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Unformatted text preview: we knew, since the constraint binds.
∗ b) We notice that
for 2) ∗ , ∗ ∗ ∗ , ∗ ∗ , ∗ ∗, ∗
∗, ∗ ∗ , ∗ 0 Then, 0. This condition, that ,
, ,
, You could think of the term ∗, ∗
∗, ∗ function from a marginal change in
the constraint , , should make intuitive sense in this case. , loosely, as the marginal increment in the objective
∗ (adjusted for the fact that changes in ). The same can be said about ∗, ∗ ∗, ∗ ∗ move along . If they are equal, then, at the marginal they sort of give equal ‘push’ to the objective function
,
. This is
what happens in Case a). If one variable gives greater ‘push’ than the other at the marginal,
we’d expect the other variable isn’t a factor, e.g., ∗ 0. The above conditions 1‐3 are referred to as Kuhn‐Tucker conditions. It is important to note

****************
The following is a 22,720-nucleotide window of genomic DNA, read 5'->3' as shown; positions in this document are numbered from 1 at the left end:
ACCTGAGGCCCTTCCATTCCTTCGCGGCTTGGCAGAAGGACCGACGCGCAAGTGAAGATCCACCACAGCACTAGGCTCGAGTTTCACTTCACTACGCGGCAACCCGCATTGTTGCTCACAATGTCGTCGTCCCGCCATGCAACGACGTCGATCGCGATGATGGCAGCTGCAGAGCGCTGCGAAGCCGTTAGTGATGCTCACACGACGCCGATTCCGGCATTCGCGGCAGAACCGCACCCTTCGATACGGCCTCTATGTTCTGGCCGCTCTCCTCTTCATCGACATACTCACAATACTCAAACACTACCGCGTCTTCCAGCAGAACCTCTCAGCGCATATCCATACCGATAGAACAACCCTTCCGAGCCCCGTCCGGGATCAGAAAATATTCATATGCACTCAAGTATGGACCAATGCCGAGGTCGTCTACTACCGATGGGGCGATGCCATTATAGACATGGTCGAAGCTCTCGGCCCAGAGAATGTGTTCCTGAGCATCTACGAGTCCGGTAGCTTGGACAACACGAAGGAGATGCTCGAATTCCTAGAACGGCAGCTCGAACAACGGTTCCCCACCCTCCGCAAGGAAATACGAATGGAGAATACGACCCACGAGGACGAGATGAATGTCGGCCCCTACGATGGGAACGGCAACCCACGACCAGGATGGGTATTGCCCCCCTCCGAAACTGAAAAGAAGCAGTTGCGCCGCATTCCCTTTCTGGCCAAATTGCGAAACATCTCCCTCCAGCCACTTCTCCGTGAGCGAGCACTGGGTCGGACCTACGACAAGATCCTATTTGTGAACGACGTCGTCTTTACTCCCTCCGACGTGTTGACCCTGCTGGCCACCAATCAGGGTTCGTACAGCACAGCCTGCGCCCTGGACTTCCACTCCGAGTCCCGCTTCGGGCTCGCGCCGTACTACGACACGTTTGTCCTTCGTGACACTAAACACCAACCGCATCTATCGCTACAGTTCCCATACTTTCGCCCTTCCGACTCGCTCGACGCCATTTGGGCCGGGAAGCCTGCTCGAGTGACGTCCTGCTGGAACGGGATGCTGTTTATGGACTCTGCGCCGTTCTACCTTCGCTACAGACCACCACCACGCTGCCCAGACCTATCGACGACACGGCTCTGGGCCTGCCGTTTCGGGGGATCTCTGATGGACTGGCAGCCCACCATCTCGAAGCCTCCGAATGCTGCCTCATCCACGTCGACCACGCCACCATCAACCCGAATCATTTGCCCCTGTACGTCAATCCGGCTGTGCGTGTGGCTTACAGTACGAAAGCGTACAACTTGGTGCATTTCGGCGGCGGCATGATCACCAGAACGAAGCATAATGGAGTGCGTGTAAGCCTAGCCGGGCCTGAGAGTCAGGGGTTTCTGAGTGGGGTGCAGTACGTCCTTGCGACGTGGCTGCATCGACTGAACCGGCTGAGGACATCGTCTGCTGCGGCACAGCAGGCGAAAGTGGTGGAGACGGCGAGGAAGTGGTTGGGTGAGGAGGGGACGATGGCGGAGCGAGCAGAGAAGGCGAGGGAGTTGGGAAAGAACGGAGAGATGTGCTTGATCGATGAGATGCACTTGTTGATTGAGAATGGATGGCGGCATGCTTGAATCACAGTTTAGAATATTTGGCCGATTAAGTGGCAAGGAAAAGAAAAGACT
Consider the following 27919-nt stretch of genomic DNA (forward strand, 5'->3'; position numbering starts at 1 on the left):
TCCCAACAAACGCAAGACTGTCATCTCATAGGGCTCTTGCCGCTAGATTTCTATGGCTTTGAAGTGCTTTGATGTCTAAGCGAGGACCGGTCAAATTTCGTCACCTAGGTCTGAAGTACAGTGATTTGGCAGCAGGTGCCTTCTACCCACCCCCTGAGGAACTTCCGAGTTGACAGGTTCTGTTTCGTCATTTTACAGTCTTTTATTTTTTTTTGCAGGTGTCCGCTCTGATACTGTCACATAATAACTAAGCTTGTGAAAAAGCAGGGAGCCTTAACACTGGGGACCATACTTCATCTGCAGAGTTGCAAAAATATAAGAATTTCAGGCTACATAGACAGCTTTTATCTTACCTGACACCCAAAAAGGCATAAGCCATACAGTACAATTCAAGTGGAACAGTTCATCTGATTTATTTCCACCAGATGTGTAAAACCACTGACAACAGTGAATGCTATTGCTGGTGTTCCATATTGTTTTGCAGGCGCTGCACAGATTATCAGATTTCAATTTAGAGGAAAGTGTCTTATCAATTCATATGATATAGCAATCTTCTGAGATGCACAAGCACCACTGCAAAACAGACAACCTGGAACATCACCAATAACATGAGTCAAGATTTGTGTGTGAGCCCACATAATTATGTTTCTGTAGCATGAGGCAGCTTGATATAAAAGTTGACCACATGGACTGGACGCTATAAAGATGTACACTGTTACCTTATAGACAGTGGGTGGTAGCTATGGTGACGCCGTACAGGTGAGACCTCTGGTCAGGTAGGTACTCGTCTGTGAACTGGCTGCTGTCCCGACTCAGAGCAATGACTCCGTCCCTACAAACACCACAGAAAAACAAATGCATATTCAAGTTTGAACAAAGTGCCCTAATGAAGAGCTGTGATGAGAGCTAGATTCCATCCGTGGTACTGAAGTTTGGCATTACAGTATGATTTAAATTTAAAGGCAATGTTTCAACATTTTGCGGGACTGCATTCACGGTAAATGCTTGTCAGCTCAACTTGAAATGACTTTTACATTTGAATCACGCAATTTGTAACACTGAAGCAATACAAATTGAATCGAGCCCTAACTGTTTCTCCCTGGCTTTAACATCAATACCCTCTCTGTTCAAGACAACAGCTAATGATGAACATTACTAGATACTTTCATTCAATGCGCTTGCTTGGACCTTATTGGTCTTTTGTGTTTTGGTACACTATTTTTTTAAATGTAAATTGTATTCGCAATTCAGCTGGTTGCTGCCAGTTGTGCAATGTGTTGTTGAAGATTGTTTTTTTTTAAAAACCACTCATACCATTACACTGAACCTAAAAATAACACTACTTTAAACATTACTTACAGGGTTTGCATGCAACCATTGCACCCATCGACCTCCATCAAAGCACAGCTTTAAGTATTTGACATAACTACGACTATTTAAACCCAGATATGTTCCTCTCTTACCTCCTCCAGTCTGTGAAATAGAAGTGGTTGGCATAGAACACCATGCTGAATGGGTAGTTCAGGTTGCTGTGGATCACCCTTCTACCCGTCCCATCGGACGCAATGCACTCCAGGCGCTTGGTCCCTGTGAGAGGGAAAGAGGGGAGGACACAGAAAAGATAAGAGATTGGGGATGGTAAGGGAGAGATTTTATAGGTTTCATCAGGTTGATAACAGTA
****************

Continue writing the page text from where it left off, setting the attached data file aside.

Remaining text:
that these are necessary but not sufficient conditions for an optimum. However, if we have
enough conditions to ensure the solution to these conditions is unique, then we are
assured that the solution to the Kuhn‐Tucker conditions will be the solution to our
maximization problem.
Taking all this into account, we have a general formulation for our first‐order conditions and
the K‐T conditions:
, ≡ Here,
. Note we are using
to denote a constraint i, it isn’t referring to the
partial derivative of with respect to . We call this a Kuhn‐Tucker Lagrangian. We have
left out the non‐negatively constraints for each but is implicit in our formulation.
Our first order conditions are then:
, 1. 2. , 3. 0 for 4. 0 for 0 for 0 for 1,2, …
1,2, … 1,2, … .
1,2, … . An Example
Consider the problem of a firm that produces two product lines,
and ....
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This document was uploaded on 02/07/2014.
 Winter '14
 Economics

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